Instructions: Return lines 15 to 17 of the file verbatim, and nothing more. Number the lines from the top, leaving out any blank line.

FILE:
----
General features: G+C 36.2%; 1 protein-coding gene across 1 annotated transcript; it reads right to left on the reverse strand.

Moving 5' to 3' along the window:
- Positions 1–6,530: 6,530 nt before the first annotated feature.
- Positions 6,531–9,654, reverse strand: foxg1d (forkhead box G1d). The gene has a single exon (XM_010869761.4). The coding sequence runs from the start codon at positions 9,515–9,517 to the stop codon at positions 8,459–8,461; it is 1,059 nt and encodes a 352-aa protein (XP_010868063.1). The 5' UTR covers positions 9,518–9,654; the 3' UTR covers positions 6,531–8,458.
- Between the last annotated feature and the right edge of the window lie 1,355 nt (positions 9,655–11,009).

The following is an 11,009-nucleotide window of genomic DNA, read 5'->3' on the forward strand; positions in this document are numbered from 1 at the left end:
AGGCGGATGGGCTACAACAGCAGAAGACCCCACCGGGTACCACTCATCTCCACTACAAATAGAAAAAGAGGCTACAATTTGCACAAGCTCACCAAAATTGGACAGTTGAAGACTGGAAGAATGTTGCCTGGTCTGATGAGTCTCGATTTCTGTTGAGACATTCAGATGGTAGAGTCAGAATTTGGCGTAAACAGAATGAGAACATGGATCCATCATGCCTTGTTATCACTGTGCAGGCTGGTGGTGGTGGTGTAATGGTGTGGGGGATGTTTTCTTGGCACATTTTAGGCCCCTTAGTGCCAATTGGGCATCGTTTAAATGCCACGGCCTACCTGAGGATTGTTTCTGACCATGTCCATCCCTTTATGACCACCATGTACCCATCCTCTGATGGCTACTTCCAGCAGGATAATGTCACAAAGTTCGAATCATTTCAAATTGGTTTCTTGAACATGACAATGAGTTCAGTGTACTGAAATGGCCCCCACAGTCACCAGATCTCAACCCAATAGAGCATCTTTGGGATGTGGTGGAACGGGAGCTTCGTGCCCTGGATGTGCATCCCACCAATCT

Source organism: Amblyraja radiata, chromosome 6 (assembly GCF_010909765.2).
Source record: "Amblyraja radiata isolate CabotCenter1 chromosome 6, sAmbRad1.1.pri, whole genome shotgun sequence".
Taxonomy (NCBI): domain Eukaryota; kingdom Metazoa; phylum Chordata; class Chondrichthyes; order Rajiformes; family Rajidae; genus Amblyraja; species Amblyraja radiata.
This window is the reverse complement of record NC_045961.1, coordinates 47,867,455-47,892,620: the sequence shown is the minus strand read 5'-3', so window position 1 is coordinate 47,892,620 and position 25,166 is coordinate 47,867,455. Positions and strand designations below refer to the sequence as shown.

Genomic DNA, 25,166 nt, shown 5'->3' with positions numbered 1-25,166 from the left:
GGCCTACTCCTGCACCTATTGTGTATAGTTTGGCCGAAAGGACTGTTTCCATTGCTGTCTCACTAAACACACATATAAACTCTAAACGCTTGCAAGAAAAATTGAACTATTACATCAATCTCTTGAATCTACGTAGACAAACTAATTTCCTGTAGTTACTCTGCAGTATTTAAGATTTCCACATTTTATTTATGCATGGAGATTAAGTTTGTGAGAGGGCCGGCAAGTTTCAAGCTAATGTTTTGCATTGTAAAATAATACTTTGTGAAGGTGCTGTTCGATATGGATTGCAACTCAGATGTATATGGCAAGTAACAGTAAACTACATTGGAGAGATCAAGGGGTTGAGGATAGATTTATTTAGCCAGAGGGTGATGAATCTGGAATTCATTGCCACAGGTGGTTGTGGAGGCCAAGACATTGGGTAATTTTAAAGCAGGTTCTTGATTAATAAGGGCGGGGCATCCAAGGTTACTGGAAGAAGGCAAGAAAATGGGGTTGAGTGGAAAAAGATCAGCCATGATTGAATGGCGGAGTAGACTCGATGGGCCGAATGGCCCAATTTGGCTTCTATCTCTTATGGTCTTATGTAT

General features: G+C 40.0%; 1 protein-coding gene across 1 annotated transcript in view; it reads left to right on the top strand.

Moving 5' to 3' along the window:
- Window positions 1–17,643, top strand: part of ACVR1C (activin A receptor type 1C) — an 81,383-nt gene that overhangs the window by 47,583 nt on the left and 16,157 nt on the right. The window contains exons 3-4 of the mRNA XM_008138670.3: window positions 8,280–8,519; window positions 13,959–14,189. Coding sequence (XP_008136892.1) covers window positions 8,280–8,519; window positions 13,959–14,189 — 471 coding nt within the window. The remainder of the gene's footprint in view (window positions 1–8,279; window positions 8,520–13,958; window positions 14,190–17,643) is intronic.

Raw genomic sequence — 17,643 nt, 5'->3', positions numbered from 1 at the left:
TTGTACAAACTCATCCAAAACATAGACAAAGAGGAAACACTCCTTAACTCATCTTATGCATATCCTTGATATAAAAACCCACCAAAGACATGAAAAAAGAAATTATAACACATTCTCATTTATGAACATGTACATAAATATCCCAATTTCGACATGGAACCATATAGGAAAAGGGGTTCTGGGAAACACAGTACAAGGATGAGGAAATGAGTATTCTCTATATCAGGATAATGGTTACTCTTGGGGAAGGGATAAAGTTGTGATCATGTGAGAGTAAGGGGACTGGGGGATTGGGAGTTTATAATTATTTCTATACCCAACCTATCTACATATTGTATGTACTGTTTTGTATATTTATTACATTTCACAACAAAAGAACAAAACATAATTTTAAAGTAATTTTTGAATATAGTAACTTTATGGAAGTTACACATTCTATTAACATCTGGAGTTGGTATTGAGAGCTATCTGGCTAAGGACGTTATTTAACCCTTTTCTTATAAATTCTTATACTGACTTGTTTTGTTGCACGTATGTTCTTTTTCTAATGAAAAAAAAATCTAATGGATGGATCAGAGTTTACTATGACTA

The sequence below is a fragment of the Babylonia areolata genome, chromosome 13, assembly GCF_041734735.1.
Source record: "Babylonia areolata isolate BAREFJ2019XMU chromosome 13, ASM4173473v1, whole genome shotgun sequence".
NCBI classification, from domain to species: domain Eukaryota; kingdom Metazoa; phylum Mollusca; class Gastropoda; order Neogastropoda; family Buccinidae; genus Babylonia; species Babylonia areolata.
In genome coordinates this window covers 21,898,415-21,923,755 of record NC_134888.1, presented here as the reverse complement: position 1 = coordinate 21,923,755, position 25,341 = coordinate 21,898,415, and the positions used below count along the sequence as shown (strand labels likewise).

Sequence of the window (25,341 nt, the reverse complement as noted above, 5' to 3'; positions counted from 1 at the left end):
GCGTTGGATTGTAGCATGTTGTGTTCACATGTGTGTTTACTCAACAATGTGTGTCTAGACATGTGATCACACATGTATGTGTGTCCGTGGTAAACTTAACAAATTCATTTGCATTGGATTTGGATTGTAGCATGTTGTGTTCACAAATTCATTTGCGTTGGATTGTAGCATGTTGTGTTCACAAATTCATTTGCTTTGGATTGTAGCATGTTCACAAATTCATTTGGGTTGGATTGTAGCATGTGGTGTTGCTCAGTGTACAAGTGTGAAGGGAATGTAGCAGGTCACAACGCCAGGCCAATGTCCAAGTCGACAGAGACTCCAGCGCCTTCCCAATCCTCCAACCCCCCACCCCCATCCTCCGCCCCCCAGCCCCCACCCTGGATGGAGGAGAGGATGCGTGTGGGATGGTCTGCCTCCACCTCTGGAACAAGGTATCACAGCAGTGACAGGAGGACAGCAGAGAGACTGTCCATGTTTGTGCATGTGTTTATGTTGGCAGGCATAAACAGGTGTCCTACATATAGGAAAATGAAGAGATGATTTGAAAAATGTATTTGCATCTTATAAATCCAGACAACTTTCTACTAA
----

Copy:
Moving 5' to 3' along the window:
- Window positions 1–17,643, top strand: part of ACVR1C (activin A receptor type 1C) — an 81,383-nt gene that overhangs the window by 47,583 nt on the left and 16,157 nt on the right. The window contains exons 3-4 of the mRNA XM_008138670.3: window positions 8,280–8,519; window positions 13,959–14,189. Coding sequence (XP_008136892.1) covers window positions 8,280–8,519; window positions 13,959–14,189 — 471 coding nt within the window. The remainder of the gene's footprint in view (window positions 1–8,279; window positions 8,520–13,958; window positions 14,190–17,643) is intronic.

Raw genomic sequence — 17,643 nt, 5'->3', positions numbered from 1 at the left: